12. In accepting barriers exist there is an opportunity to develop incentives for schools to increase willingness and capacity to accept preservice teachers on placements, to increase options and diversity in training experiences available.

13. Proper induction and mentoring programs within schools are vital to better support teachers in their environments. Mentoring programs need to be fostered, funded and given time to happen. This may include stronger partnerships between universities and systems where students are starting to be inducted into the profession in their final year, through to their first three years of teaching.

Specialist Support

14. An increase of funding to schools to help manage the social, behavioural and health related issues of students would allow teachers to be freed up to teach. Teachers increasingly picking up roles that used to be parental roles, and are expected to solve problems that are beyond their training.

15. The value of specialist qualifications to provide a better service to students where mainstream teachers are asked to be everything to everyone. It was reported up to 40 per cent of students in some classes will have some kind of special need or learning difficulty. Rapidly there is generalising of special education, and a lack of qualified specialists. Similarly, it was suggested that teacher training include evidence-based reading instruction to screen and help children with learning difficulties.

16. Increased funding would provide for more administration staff within schools. A cut to red tape requirements would result in teachers being released from time spent in compliance, risk assessment and satisfying bureaucracies. There was a further desire to find ways to automate some of the clerical tasks which consume the time of teachers.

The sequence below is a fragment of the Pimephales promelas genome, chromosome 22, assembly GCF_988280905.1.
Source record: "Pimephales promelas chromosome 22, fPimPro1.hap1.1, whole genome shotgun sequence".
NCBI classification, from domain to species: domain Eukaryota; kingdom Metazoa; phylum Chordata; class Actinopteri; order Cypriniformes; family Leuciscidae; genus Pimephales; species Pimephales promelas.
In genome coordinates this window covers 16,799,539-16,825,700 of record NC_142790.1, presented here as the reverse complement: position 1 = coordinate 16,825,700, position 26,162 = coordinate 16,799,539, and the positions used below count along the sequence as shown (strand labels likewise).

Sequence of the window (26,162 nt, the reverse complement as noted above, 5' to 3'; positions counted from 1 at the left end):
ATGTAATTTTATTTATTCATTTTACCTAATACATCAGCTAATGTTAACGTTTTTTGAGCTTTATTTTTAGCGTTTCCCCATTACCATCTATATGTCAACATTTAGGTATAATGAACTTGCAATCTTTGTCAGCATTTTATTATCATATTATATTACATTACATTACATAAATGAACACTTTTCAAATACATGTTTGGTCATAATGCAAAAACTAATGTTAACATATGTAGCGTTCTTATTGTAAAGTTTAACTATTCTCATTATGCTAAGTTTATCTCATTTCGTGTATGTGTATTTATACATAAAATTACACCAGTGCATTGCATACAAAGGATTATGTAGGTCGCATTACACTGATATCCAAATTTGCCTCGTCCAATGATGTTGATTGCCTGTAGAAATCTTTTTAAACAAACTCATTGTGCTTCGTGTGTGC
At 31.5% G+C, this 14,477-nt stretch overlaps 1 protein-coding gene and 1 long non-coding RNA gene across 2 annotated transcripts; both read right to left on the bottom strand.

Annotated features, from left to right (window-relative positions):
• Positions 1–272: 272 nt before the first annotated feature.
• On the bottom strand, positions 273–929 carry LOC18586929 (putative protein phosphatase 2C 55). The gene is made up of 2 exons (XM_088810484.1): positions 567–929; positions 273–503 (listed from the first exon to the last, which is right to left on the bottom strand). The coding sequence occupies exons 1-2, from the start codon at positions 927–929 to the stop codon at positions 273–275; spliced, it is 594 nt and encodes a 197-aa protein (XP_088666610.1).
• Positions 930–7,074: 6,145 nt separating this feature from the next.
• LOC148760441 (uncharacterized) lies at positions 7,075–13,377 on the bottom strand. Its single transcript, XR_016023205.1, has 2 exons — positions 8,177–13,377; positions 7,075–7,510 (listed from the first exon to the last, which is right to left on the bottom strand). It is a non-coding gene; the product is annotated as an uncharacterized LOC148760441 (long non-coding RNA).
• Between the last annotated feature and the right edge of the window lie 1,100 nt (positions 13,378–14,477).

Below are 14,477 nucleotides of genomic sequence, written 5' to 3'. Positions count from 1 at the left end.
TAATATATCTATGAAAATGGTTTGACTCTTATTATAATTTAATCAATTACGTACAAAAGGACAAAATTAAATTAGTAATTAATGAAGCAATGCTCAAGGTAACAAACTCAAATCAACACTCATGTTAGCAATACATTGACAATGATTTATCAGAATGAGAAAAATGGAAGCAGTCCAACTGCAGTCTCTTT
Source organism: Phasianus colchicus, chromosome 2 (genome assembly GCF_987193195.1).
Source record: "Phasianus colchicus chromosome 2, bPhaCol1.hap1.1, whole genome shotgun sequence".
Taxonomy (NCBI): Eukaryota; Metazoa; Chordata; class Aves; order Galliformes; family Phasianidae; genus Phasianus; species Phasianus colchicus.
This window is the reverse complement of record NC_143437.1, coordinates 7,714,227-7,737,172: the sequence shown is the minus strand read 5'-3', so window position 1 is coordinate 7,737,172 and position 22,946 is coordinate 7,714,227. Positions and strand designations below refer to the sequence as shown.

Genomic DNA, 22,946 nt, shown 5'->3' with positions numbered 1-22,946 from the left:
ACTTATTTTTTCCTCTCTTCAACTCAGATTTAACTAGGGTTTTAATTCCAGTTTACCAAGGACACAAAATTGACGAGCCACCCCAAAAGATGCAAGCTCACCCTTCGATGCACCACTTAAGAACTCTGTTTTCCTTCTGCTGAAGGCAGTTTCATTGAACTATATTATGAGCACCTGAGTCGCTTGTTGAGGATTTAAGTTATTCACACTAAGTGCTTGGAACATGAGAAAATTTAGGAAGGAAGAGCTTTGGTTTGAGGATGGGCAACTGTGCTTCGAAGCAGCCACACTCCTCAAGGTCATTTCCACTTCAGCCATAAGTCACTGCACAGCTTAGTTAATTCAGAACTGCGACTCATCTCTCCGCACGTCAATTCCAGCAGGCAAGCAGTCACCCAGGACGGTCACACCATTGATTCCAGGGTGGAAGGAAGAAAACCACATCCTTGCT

17. ‘Extreme’ issues around Language Other Than English teachers—in particular retention and quality of training. Language education needs to be taken seriously, and teachers need to be integrated in those schools. Also need to recontextualise new pedagogies that don’t treat languages as an add-on to the curriculum but bring them into what schools are already doing, using content and language integrated into learning.

Teaching, Education and Student Data

18. There is a lack of data on the types of unpaid work being undertaken at home. As a result there is a need to quantify, report and address the ‘invisible’ workload


that teachers are absorbing outside of school time. It is acknowledged that many teachers spend many hours per week outside of working hours marking, planning, contributing to individual learning plans, responding to parents, or meeting administrative requirements. If principals and school administrations are not aware of what is being done out of hours, then it isn’t possible to introduce solutions.

19. Datafication of teaching was identified as a major issue. Professional judgement of teachers is being marginalised by data. Compliance reporting is a major impost on teachers’ time.

20. Lack of visibility on how the data is being used, and how it informs teaching and education. Teachers would more readily accept the burden of the paperwork if they could see what happens afterwards. There is also a lack of data on the profession generally.

21. School and student data reporting systems have the same data being entered across multiple systems. There was a desire to be more efficient in data reporting, generally.